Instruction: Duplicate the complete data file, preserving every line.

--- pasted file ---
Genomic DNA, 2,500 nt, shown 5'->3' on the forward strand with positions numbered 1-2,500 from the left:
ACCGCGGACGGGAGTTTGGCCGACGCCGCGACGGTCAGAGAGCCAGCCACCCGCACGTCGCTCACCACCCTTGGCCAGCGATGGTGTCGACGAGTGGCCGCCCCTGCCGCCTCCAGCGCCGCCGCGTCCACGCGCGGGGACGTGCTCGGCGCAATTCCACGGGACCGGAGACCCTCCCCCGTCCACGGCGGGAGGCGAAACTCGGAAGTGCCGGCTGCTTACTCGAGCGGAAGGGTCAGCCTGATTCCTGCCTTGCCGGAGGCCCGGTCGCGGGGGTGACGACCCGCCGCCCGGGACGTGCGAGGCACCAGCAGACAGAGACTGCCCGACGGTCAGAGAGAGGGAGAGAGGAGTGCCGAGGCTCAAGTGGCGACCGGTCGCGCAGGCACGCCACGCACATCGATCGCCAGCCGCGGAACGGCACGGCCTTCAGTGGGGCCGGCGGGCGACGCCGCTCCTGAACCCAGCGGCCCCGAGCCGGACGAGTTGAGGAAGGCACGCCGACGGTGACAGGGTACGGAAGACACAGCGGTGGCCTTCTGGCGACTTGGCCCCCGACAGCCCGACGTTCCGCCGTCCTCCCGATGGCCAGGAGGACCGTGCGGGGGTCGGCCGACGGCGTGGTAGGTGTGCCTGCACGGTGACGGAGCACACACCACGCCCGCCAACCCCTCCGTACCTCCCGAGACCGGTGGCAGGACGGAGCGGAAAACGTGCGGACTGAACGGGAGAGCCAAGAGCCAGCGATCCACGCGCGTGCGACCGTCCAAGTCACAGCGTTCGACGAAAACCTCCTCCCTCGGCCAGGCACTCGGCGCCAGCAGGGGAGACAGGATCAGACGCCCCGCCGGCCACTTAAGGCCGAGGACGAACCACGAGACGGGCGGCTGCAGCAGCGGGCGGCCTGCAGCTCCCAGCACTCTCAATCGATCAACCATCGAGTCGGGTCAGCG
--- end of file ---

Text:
Genomic DNA, 2,500 nt, shown 5'->3' on the forward strand with positions numbered 1-2,500 from the left:
ACCGCGGACGGGAGTTTGGCCGACGCCGCGACGGTCAGAGAGCCAGCCACCCGCACGTCGCTCACCACCCTTGGCCAGCGATGGTGTCGACGAGTGGCCGCCCCTGCCGCCTCCAGCGCCGCCGCGTCCACGCGCGGGGACGTGCTCGGCGCAATTCCACGGGACCGGAGACCCTCCCCCGTCCACGGCGGGAGGCGAAACTCGGAAGTGCCGGCTGCTTACTCGAGCGGAAGGGTCAGCCTGATTCCTGCCTTGCCGGAGGCCCGGTCGCGGGGGTGACGACCCGCCGCCCGGGACGTGCGAGGCACCAGCAGACAGAGACTGCCCGACGGTCAGAGAGAGGGAGAGAGGAGTGCCGAGGCTCAAGTGGCGACCGGTCGCGCAGGCACGCCACGCACATCGATCGCCAGCCGCGGAACGGCACGGCCTTCAGTGGGGCCGGCGGGCGACGCCGCTCCTGAACCCAGCGGCCCCGAGCCGGACGAGTTGAGGAAGGCACGCCGACGGTGACAGGGTACGGAAGACACAGCGGTGGCCTTCTGGCGACTTGGCCCCCGACAGCCCGACGTTCCGCCGTCCTCCCGATGGCCAGGAGGACCGTGCGGGGGTCGGCCGACGGCGTGGTAGGTGTGCCTGCACGGTGACGGAGCACACACCACGCCCGCCAACCCCTCCGTACCTCCCGAGACCGGTGGCAGGACGGAGCGGAAAACGTGCGGACTGAACGGGAGAGCCAAGAGCCAGCGATCCACGCGCGTGCGACCGTCCAAGTCACAGCGTTCGACGAAAACCTCCTCCCTCGGCCAGGCACTCGGCGCCAGCAGGGGAGACAGGATCAGACGCCCCGCCGGCCACTTAAGGCCGAGGACGAACCACGAGACGGGCGGCTGCAGCAGCGGGCGGCCTGCAGCTCCCAGCACTCTCAATCGATCAACCATCGAGTCGGGTCAGCG